The nameplate on the door in the Medical Arts Building was unassuming: “Rob Mahon.” It didn’t say “miracle worker,” “swami,” or any of the other voodoo words I’ve heard used to describe Mahon, a holistic physical therapist. His small office was unassuming, too: a simple training table in the middle of a tidy carpeted room, with a floor lamp to make it homey. The room felt more office space than witch doctor.
Archive for the ‘Rehab’ Category
Last year, I saw brussels sprouts popping up on menus at all different types of restaurants—and I loved it! Growing up, most of us thought these bite-sized veggies were smelly and gross. Today, though, it’s hard to go wrong when they are caramelized, and grilling is one of the easiest ways to do it. Add the sweetness of onions (or even a high-quality pancetta, if your heart desires) and this is one bandwagon you’ll be sure to jump on. READ MORE
Try this super-simple stretch to keep your favorite activities pain-free
Posted by on 10/13/2010 at 5:00AM | No Comments
As fall leaves come floating down, there’s a good chance you’ll have some raking to do. But bad form while raking—or during any repetitive motion, such as lifting weights, using tools, painting, working at a computer, and of course, swinging a tennis racket—can lead to a bad case of tennis elbow. This tenderness over the outside of the elbow can make your regular routine very painful.
Why does it happen? The combination of a powerful grip with excessive wrist extension (think revving a motorcycle) can put a strain on the tendon that attaches to the outside of the elbow. Overuse of this tendon over time can cause small tears that then heal and lay scar tissue, limiting motion and causing pain each time you try to grasp and lift.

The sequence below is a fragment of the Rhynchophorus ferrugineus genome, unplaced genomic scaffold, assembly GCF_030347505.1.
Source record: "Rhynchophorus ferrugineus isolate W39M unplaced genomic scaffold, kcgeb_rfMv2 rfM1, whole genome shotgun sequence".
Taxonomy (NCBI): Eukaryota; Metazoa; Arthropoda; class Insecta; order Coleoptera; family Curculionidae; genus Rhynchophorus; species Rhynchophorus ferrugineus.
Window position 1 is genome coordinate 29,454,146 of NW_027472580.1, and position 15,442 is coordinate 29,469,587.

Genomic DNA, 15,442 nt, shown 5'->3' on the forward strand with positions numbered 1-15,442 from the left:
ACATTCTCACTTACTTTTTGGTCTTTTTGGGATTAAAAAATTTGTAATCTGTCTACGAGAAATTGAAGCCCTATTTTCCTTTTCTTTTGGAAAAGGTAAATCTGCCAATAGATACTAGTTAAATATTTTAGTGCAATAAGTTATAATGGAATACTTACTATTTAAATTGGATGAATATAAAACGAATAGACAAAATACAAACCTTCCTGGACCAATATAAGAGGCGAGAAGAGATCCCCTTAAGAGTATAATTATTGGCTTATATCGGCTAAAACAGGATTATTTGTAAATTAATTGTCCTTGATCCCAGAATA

The best prevention for tennis elbow is taking breaks during your activity and stretching your forearm muscles after a warm-up. This video demonstrates the proper way to stretch your forearm muscles. READ MORE
Joseph Zarett, physical therapist and president of Zarett Rehab and Fitness, shares how to stay in the game
Shoulder tendonitis is inflammation due to overuse of the bicep and rotator cuff tendons. The rotator cuff muscles incase the shoulder joint, and when they are injured, they swell. Because these muscles are surrounded by bone, the swelling causes pressure to build within the muscles. The result: the muscles are compressed and there is a loss of blood flow to the small blood vessels. If untreated, tendonitis can worsen, leading to an eventual weakening of the tendon structure. This can lead to a tear of the tendon or the muscle attached to it.
Common causes of tendonitis include poor posture, lack of flexibility due to failure to stretch, weakness and imbalances in shoulder muscles, and repetitive and forceful overhead movements. This injury is commonly seen in tennis and squash players.
Recently, there has been an abundance of shoulder tendonitis due to the latest trend in tennis: top-spin. In the past, the classic way of hitting a tennis ball was hitting it flat on the forehand motion. The latest style of forehand is “Nadal-style,” with lots of top-spin. This motion puts tremendous amounts of force on the anterior aspect of the shoulder. Ironically, when sports and orthopedic doctors examine patients’ shoulders to rule out impingement tendonitis, they put the arm in the replicate position of a forehand thus eliciting pain due to creating impingement. READ MORE